By Julijana Capone
You’ve got a set’s worth of jams, a demo, a bit of a web presence, and a bunch of supportive pals that are really into your music. The time has come: you’re ready to book your first gig.
Trying to book a show can be an intimidating thing to navigate, especially for a newer artist. To make this process a little less daunting, we sought the advice of Lindsey Collins, bassist for gypsy-folk act Flying Fox and the Hunter Gatherers; Sam Smith, the Windsor Hotel’s booker/promoter; and Cory Thomas, drummer in grindcore outfit Putrescence and new wave act Still Lights, as well as the promoter/brainchild behind Metalfest.
1. Know that networking is a real thing – and it works.
Networking doesn’t have to be disingenuous. It’s what you make of it. But the idea behind it is simple: the more people you know, the broader your network becomes, and the more opportunities to play out arise.
“The term networking always feels a little bit shady – like you’re trying to get something out of someone, but what you’re really trying to do is be familiar with someone, and when you’re familiar with them, then they’re likely to be more comfortable with you,” Collins says. “People want to help their friends. That’s sort of the rule of thumb that is prevalent in pretty much all human endeavours. You build relationships and have friends where you’re willing to help them and they’re willing to help you.”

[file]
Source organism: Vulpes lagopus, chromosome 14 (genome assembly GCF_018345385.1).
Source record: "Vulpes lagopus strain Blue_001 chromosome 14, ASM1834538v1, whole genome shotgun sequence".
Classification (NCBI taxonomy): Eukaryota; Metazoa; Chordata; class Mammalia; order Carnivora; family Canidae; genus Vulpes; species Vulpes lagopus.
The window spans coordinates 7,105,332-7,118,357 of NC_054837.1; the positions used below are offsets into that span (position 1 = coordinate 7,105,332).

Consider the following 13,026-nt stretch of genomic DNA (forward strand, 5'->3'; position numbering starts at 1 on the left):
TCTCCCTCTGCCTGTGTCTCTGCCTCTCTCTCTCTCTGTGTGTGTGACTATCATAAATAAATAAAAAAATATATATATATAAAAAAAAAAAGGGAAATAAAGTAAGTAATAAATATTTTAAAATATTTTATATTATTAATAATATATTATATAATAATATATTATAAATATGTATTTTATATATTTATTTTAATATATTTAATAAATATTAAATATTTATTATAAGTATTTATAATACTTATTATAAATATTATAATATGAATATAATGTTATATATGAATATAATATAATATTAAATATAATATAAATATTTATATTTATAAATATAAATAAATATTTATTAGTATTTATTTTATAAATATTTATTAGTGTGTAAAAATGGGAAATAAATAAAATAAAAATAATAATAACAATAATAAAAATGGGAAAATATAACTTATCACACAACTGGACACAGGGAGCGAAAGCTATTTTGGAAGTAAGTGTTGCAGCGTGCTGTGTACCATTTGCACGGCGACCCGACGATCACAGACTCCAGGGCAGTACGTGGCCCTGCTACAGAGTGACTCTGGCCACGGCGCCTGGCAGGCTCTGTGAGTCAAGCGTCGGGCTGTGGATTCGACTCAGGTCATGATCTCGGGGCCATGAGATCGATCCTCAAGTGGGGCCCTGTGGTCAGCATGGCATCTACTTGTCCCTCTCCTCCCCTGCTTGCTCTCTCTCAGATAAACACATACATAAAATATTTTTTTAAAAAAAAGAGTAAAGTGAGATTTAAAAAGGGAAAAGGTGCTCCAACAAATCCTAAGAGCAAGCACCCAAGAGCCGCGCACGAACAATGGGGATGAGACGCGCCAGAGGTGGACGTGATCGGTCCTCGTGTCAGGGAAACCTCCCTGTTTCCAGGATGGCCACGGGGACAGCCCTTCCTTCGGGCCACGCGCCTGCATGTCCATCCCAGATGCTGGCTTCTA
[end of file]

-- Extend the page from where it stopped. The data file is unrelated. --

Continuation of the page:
2. Support the local scene and get to know the people in it.
Embrace the community mentality and know that resources are everywhere. From the bartender at the venue to the sound person to the record shop clerk, it’s not just the promoter/booker that can help you secure a gig. People talk and if they like you and your music they’ll tell people about it.
The easiest way to meet people and build relationships in the local music scene is to go out and support the local music scene. The more that people see your face, the more likely they’ll want to work with you.